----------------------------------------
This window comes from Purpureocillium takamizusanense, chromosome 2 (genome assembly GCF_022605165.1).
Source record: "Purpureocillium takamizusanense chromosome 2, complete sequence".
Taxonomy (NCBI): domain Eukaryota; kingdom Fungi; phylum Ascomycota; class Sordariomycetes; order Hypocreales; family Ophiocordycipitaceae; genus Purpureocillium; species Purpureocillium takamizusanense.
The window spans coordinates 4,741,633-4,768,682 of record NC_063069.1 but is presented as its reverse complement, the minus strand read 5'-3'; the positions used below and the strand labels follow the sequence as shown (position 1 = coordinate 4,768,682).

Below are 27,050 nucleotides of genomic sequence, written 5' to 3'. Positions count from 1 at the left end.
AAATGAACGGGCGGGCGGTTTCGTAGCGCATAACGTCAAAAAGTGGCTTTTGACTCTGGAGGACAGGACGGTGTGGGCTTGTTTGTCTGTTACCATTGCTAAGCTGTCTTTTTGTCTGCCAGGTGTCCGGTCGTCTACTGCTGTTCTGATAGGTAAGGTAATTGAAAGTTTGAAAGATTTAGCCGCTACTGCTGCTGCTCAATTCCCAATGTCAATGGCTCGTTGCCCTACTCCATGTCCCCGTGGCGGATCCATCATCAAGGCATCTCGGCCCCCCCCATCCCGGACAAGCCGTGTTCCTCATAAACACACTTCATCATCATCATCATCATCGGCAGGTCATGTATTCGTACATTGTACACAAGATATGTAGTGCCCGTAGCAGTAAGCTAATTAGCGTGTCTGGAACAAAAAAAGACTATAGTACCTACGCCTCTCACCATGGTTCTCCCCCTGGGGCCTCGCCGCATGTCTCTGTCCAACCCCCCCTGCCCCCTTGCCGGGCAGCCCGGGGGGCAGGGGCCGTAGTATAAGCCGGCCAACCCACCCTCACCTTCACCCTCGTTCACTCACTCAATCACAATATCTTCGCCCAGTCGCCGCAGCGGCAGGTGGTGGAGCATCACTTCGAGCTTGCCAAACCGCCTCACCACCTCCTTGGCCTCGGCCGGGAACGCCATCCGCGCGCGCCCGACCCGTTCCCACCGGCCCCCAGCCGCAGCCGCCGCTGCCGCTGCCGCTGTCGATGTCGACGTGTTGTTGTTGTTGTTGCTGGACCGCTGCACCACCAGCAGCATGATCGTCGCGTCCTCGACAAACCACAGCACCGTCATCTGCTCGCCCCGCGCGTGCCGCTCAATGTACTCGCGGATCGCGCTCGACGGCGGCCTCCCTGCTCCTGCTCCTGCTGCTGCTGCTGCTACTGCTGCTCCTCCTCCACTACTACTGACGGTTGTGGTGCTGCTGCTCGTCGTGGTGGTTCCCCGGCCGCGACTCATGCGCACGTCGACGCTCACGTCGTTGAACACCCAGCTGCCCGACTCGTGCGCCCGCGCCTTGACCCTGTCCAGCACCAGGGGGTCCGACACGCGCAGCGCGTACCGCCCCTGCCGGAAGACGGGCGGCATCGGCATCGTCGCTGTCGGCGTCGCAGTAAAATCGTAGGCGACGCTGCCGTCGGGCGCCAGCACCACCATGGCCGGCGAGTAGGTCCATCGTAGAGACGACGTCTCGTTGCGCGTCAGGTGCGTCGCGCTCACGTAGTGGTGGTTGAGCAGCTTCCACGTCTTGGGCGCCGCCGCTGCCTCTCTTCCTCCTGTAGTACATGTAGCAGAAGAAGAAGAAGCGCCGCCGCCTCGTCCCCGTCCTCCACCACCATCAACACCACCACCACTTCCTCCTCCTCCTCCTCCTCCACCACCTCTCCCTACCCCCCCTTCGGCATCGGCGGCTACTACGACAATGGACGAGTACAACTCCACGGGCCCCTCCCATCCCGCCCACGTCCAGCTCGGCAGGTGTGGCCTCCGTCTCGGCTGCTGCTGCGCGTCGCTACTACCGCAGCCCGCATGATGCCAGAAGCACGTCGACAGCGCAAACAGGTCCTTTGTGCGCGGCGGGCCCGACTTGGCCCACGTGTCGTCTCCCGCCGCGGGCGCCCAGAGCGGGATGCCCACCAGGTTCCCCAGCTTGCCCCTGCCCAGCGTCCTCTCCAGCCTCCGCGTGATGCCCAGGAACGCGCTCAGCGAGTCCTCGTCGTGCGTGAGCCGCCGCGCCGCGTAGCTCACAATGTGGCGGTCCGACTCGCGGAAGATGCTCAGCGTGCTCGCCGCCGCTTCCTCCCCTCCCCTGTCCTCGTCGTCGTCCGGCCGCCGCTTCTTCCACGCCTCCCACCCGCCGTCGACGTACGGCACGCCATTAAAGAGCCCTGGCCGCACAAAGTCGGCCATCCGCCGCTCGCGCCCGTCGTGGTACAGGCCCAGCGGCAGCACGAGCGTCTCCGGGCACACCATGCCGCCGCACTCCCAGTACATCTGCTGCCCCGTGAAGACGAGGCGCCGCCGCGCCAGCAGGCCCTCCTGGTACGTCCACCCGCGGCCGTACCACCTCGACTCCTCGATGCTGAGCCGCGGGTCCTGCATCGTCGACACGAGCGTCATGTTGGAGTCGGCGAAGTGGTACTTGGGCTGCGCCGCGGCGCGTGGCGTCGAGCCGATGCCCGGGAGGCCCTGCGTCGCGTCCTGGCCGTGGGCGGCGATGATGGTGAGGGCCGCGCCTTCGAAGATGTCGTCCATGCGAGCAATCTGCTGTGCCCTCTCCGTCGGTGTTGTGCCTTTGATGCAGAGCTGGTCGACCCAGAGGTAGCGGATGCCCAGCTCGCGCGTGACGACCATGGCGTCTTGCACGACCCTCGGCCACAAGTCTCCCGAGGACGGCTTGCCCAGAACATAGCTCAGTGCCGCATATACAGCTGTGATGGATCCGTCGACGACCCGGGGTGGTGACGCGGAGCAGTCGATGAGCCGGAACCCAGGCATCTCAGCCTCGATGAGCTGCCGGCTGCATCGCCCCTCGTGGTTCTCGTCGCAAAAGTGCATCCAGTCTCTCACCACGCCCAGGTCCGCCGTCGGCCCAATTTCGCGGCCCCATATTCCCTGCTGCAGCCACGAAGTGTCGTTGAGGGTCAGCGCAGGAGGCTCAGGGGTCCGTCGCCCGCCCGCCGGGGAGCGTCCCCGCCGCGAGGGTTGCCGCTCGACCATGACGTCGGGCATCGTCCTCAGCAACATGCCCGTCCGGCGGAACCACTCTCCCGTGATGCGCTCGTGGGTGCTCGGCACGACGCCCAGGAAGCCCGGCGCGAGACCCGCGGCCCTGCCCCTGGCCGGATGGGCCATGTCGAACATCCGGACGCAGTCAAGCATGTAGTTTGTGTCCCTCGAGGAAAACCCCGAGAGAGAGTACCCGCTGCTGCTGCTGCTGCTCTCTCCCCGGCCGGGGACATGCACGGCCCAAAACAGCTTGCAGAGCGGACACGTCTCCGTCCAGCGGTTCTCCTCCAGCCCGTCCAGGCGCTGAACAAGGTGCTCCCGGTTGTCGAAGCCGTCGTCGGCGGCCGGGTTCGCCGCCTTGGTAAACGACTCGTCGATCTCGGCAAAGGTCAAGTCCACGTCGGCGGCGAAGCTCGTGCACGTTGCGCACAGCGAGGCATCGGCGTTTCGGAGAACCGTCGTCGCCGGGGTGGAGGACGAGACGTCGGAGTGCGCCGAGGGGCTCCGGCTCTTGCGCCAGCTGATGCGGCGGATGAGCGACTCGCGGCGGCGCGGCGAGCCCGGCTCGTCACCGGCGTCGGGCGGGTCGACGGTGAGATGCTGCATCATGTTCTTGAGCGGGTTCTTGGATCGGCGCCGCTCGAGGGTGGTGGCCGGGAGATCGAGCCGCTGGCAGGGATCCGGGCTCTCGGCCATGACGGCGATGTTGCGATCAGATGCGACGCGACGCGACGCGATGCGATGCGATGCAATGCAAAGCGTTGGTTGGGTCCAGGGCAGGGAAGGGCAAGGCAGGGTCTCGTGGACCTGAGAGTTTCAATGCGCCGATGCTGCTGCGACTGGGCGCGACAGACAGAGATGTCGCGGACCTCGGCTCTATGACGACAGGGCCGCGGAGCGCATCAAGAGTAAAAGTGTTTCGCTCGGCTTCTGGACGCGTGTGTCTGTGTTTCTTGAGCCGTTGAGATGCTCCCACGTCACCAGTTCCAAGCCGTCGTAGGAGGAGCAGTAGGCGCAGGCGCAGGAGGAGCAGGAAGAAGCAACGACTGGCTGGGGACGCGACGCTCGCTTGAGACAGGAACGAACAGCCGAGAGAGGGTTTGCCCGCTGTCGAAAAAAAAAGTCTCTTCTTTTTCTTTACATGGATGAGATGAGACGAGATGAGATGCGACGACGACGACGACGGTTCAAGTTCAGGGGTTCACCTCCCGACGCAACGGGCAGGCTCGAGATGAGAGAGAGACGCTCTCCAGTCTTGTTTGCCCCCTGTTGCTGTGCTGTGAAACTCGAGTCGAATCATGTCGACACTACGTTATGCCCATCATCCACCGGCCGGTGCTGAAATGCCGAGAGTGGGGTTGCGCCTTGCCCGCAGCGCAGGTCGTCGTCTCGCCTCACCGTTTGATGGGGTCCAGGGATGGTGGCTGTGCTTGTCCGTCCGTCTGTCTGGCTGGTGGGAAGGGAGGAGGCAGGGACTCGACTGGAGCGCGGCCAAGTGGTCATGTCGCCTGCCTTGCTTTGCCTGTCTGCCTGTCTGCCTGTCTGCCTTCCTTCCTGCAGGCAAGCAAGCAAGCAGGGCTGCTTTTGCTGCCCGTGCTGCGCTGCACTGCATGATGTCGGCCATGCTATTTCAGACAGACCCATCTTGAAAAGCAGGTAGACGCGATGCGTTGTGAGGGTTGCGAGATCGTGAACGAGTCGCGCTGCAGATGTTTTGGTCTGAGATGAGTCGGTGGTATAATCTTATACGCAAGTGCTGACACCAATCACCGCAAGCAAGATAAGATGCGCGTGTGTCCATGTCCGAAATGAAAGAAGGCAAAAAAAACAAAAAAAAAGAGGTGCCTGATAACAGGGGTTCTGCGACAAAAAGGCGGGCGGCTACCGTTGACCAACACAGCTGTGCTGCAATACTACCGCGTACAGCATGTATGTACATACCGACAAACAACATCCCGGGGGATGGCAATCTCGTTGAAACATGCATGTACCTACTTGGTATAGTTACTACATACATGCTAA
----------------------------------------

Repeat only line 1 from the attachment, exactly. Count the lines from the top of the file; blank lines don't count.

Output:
This window comes from Purpureocillium takamizusanense, chromosome 2 (genome assembly GCF_022605165.1).